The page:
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Could Efficiency Analysis Help in Predicting Bank Failure? The Case of the 2001 Turkish Crisis

  • Reynaud Julien P.M.

    (University of Paris 1 Pantheon-Sorbonne)

Inefficient, or weak banks, are continuously pointed out as threatening financial stability as they are more likely to fail than efficient ones and thus to weaken the whole banking sector (BIS, 2002). Consequently, banks' efficiency analysis, a measure of bank's management efficiency, should be a useful tool for policy makers to predict bank failure. This paper tests the usefulness of efficiency analysis in predicting bank failure by using the 2001 Turkish banking crisis as a case study. It implements in a first step both parametric, Stochastic Frontier Analysis (SFA), and non-parametric, Data Envelopment Analysis (DEA), to predict Turkish banks' efficiency scores over 1996 to 2001. During this period, 19 out of 55 were taken over by the Turkish Saving and Deposit Insurance Fund (SDIF). In a second step, efficiency scores are tested against the standard CAMELS model to check their capacity in predicting banks' probability to fail, i.e. SDIF taken-over. The findings indicate that banks taken-over were less cost efficient than others. Moreover, banks which were lending to connected parties were also less cost efficient than others. On the methodology side, our results using a parametric approach are found to be more significant than the non-parametric ones.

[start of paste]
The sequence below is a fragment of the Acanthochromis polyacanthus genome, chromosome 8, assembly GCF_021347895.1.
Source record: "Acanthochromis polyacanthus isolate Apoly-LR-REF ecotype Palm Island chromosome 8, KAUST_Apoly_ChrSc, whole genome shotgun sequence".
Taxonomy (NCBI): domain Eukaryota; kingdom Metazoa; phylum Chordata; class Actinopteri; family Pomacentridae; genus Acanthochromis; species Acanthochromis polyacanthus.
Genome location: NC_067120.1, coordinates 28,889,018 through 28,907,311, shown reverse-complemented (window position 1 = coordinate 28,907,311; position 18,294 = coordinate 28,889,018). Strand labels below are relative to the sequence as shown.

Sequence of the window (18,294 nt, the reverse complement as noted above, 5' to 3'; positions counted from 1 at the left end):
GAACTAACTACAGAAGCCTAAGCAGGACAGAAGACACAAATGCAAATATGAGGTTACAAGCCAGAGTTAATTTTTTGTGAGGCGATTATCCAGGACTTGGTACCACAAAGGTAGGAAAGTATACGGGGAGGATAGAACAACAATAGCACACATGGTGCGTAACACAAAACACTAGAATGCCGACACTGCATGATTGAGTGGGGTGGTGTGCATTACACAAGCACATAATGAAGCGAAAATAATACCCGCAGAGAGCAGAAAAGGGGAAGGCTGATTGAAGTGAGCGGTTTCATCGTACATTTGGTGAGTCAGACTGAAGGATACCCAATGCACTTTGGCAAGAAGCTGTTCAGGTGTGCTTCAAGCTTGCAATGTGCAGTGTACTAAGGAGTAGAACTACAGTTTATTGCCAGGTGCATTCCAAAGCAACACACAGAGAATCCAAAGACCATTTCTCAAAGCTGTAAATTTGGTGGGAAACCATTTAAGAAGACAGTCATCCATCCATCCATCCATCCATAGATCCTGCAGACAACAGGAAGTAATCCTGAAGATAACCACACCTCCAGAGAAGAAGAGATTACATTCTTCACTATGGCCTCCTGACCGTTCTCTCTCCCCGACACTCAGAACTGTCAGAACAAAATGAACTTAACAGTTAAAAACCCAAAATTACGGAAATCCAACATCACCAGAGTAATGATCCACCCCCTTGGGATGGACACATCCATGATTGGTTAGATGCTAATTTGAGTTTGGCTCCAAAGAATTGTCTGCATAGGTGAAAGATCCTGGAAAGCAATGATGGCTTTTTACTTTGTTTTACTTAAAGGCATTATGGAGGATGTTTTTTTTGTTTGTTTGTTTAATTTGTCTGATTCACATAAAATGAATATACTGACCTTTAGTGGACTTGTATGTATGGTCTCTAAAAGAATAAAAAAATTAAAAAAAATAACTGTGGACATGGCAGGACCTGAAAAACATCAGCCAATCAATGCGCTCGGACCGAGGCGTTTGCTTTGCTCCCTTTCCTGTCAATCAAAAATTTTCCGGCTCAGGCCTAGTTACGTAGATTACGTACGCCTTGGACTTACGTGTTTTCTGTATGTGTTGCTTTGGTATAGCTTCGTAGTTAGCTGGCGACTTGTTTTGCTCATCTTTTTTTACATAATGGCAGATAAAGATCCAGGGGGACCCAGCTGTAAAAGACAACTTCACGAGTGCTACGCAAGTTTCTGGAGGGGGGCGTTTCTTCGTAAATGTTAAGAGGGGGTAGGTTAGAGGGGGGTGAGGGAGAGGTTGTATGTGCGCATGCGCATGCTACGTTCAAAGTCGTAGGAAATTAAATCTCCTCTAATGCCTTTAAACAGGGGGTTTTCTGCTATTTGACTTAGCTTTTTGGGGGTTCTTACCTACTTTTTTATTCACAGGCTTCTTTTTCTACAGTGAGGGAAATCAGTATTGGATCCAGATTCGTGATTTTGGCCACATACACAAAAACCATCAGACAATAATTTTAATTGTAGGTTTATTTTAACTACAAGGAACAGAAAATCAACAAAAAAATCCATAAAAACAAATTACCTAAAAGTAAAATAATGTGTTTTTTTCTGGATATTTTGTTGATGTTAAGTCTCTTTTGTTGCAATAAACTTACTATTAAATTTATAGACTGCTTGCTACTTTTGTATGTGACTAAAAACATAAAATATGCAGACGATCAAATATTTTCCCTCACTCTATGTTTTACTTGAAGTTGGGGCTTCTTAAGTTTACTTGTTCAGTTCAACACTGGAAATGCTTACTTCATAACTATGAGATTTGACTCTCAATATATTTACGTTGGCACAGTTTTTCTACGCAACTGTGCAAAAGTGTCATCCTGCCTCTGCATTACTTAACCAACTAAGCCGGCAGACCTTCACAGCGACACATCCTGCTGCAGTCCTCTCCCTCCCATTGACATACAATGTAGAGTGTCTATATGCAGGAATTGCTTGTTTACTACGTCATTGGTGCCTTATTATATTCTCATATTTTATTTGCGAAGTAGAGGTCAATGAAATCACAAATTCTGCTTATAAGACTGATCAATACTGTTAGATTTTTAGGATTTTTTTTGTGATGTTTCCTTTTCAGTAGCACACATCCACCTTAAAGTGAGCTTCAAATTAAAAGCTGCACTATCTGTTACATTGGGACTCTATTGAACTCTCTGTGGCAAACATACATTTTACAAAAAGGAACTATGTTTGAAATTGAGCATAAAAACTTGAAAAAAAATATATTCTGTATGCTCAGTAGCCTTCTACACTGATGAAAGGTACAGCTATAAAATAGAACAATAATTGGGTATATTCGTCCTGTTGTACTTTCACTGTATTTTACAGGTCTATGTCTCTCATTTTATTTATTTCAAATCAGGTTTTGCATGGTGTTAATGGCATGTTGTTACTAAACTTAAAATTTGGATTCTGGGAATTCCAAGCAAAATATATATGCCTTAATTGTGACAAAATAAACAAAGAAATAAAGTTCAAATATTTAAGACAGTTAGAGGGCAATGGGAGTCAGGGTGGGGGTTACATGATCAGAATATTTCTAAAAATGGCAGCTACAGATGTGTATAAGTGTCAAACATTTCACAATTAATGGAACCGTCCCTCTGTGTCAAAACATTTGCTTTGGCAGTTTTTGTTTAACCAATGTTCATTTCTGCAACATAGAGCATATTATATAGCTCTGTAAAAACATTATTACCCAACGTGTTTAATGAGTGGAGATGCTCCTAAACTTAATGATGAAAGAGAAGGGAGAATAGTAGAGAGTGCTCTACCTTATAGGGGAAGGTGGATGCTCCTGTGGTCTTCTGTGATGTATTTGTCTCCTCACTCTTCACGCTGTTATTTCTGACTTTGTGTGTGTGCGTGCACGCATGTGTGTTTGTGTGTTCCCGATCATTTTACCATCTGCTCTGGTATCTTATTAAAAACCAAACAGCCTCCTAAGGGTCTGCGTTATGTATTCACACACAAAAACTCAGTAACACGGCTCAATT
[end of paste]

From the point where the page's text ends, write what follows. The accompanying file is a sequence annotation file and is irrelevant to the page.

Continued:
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Article provided by De Gruyter in its journal Review of Middle East Economics and Finance.

Volume (Year): 6 (2010)
Issue (Month): 1 (July)
Pages: 39-59

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Handle: RePEc:bpj:rmeecf:v:6:y:2010:i:1:n:2
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